Other symptoms depend on the organs involved. CNS involvement includes parasitic meningitis, brain abscess, and diffuse invasion of the brain. Secondary gram-negative meningitis and bacteremia, which occurs with high frequency, probably reflect disruption of bowel mucosa, carriage of bacteria on migrating larvae, or both. Liver infection may result in cholestatic and granulomatous hepatitis. Infection may be fatal in immunocompromised patients, even with treatment.
Microscopic examination of a single stool sample detects larvae in about 25% of uncomplicated infections. Repeated examination of concentrated stool samples raises the sensitivity; as many as 7 negative stool samples are recommended to exclude the diagnosis. The agar plate method has a sensitivity of > 85%. If the specimen stands at room temperature for several hours, rhabditiform larvae may transform into longer filariform larvae, leading to erroneous diagnosis of hyperinfection. Sampling of the proximal small bowel by aspiration may be positive in low-level infections and should be done endoscopically to permit biopsy of suspicious duodenal and jejunal lesions. In hyperinfection syndrome, filariform larvae may be found in stool, duodenal contents, sputum, and bronchial washings and, uncommonly, in CSF, urine, or pleural or ascitic fluid. Chest x-rays may show diffuse interstitial infiltrates, consolidation, or abscess.
Several immunodiagnostic tests are available for strongyloidiasis. Enzyme immunoassay (EIA) is recommended because of its greater sensitivity (> 90%). IgG antibodies can usually be detected even in immunocompromised patients with disseminated strongyloidiasis, but the absence of detectable antibodies does not exclude infection. Cross-reactions in patients with filariasis or other nematode infections may result in false-positive tests. Antibody test results cannot be used to differentiate current from past infection. A positive test warrants continuing efforts to establish a parasitologic diagnosis. Serologic monitoring may be useful in follow-up because antibody levels decrease within 6 mo of successful chemotherapy. Sensitive and specific PCR-based methods for the diagnosis of S. stercoralis in stool samples are being developed and are available in research settings.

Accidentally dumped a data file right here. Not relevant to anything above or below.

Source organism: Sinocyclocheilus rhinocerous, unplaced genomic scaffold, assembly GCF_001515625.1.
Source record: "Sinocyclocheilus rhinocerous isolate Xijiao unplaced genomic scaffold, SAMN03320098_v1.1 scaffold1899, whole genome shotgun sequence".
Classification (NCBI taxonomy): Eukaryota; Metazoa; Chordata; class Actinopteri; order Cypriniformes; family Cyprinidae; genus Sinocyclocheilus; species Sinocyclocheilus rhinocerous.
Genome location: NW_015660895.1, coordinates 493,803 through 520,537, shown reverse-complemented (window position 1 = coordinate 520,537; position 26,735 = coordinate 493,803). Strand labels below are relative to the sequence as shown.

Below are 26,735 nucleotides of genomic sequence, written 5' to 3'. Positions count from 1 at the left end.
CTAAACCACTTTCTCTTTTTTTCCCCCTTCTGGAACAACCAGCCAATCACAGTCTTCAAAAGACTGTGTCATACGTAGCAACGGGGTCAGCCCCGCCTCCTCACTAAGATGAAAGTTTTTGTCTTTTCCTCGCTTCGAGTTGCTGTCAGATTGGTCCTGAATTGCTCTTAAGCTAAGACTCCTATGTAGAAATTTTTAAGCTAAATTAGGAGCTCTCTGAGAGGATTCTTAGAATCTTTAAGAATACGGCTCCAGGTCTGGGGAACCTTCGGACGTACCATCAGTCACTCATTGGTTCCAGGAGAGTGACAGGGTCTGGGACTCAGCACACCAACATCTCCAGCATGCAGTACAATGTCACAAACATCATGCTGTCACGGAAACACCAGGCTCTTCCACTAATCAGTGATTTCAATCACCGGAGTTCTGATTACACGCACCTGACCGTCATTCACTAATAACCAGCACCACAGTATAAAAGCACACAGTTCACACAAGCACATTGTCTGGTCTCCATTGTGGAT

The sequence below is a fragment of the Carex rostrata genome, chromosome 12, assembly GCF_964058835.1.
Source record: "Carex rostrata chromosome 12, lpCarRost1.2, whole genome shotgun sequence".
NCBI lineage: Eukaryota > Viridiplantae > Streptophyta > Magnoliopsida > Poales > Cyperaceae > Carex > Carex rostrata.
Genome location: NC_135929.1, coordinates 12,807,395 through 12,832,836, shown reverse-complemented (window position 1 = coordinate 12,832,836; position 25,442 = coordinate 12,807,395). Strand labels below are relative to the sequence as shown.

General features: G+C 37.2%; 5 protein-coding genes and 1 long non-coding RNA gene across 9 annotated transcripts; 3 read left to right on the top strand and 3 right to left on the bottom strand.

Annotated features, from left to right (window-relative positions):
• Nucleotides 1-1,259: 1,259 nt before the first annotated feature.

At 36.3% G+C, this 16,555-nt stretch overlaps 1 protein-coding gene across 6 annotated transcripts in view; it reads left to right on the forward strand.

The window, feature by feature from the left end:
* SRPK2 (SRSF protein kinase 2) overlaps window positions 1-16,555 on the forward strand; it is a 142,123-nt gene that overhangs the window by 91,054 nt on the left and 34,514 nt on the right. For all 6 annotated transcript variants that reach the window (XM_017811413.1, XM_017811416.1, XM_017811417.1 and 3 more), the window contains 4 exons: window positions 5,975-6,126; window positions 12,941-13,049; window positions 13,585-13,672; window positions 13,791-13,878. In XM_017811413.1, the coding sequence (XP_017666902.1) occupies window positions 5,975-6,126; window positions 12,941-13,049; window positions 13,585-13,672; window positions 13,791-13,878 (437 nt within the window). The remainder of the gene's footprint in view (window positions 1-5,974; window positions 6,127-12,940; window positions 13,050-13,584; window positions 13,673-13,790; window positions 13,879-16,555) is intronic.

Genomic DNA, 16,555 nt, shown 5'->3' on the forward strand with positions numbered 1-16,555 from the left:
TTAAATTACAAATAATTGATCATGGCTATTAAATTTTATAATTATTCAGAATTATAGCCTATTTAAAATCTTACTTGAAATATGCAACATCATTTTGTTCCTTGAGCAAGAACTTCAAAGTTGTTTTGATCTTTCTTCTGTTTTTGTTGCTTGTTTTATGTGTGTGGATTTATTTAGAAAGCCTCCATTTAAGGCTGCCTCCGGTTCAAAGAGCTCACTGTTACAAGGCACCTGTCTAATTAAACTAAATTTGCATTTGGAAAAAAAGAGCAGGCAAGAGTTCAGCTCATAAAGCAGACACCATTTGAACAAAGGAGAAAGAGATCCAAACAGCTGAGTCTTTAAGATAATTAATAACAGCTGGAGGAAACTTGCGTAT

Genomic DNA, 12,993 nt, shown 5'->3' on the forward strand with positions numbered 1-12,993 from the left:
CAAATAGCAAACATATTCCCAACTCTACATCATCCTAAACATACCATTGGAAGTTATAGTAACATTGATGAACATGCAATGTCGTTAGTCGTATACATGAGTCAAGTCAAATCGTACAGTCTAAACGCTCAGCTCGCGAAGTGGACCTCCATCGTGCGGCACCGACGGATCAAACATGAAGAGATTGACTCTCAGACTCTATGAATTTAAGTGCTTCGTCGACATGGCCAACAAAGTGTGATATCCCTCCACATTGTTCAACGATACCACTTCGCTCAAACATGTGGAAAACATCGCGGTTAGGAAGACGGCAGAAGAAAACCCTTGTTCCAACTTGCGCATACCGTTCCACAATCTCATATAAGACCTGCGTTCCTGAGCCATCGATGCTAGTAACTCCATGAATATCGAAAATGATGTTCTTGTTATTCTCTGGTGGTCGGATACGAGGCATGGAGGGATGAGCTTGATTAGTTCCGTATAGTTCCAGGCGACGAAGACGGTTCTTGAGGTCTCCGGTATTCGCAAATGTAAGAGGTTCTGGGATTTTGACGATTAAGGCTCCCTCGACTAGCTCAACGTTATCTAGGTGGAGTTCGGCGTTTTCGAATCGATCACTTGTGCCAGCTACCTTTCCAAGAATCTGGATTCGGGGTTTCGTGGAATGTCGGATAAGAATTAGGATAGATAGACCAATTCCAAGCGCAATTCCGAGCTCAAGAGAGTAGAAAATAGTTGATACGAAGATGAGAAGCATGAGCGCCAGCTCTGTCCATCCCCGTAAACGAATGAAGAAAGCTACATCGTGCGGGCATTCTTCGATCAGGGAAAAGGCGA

Eosinophilia is often present but can be suppressed by drugs such as corticosteroids or cytotoxic chemotherapeutic drugs.
Ivermectin 200 mcg/kg po once/day for 2 days is used for uncomplicated infection and is generally well-tolerated. Albendazole 400 mg po bid for 7 days is an alternative. In immunocompromised patients, prolonged therapy or repeated courses may be needed. Combined therapy with albendazole and ivermectin has been used for hyperinfection. In severely ill patients who are unable to take oral drugs, rectal preparations of ivermectin have been used.
Cure should be documented by repeated stool examinations.
Prevention of primary infections is the same as for hookworms. To prevent potentially fatal hyperinfection syndrome, clinicians should do several stool examinations and serologic testing in patients with possible exposure to Strongyloides (even in the distant past), with unexplained eosinophilia, or with symptoms that suggest strongyloidiasis before corticosteroids or other immunosuppressants are used. If patients are infected, treatment for strongyloidiasis should be instituted and parasitologic cure should be documented before immunosuppression. Immunosuppressed people who have recurrent strongyloidiasis require additional courses of treatment until cured.
Last full review/revision September 2013 by Richard D. Pearson, MD
Content last modified October 2013